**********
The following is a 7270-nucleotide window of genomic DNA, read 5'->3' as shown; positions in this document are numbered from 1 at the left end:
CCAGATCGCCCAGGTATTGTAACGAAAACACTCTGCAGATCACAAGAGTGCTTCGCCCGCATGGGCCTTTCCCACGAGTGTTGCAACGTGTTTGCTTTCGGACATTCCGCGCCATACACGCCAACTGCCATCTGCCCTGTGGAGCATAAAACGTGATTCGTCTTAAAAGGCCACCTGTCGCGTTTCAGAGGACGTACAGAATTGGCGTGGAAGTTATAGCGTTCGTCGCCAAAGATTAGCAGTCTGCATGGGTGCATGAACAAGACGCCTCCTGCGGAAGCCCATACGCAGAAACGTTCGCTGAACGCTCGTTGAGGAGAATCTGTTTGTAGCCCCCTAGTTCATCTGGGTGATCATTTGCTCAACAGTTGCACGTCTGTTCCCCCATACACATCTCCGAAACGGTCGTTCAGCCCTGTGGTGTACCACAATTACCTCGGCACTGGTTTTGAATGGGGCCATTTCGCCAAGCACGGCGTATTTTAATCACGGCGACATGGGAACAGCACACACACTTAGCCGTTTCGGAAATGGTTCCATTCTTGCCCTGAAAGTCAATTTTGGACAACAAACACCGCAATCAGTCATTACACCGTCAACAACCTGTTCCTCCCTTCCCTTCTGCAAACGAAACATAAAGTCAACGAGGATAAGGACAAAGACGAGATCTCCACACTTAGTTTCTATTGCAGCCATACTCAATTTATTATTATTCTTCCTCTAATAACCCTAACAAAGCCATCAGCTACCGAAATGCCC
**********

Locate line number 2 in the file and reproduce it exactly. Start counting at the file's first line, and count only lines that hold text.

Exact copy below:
CCAGATCGCCCAGGTATTGTAACGAAAACACTCTGCAGATCACAAGAGTGCTTCGCCCGCATGGGCCTTTCCCACGAGTGTTGCAACGTGTTTGCTTTCGGACATTCCGCGCCATACACGCCAACTGCCATCTGCCCTGTGGAGCATAAAACGTGATTCGTCTTAAAAGGCCACCTGTCGCGTTTCAGAGGACGTACAGAATTGGCGTGGAAGTTATAGCGTTCGTCGCCAAAGATTAGCAGTCTGCATGGGTGCATGAACAAGACGCCTCCTGCGGAAGCCCATACGCAGAAACGTTCGCTGAACGCTCGTTGAGGAGAATCTGTTTGTAGCCCCCTAGTTCATCTGGGTGATCATTTGCTCAACAGTTGCACGTCTGTTCCCCCATACACATCTCCGAAACGGTCGTTCAGCCCTGTGGTGTACCACAATTACCTCGGCACTGGTTTTGAATGGGGCCATTTCGCCAAGCACGGCGTATTTTAATCACGGCGACATGGGAACAGCACACACACTTAGCCGTTTCGGAAATGGTTCCATTCTTGCCCTGAAAGTCAATTTTGGACAACAAACACCGCAATCAGTCATTACACCGTCAACAACCTGTTCCTCCCTTCCCTTCTGCAAACGAAACATAAAGTCAACGAGGATAAGGACAAAGACGAGATCTCCACACTTAGTTTCTATTGCAGCCATACTCAATTTATTATTATTCTTCCTCTAATAACCCTAACAAAGCCATCAGCTACCGAAATGCCC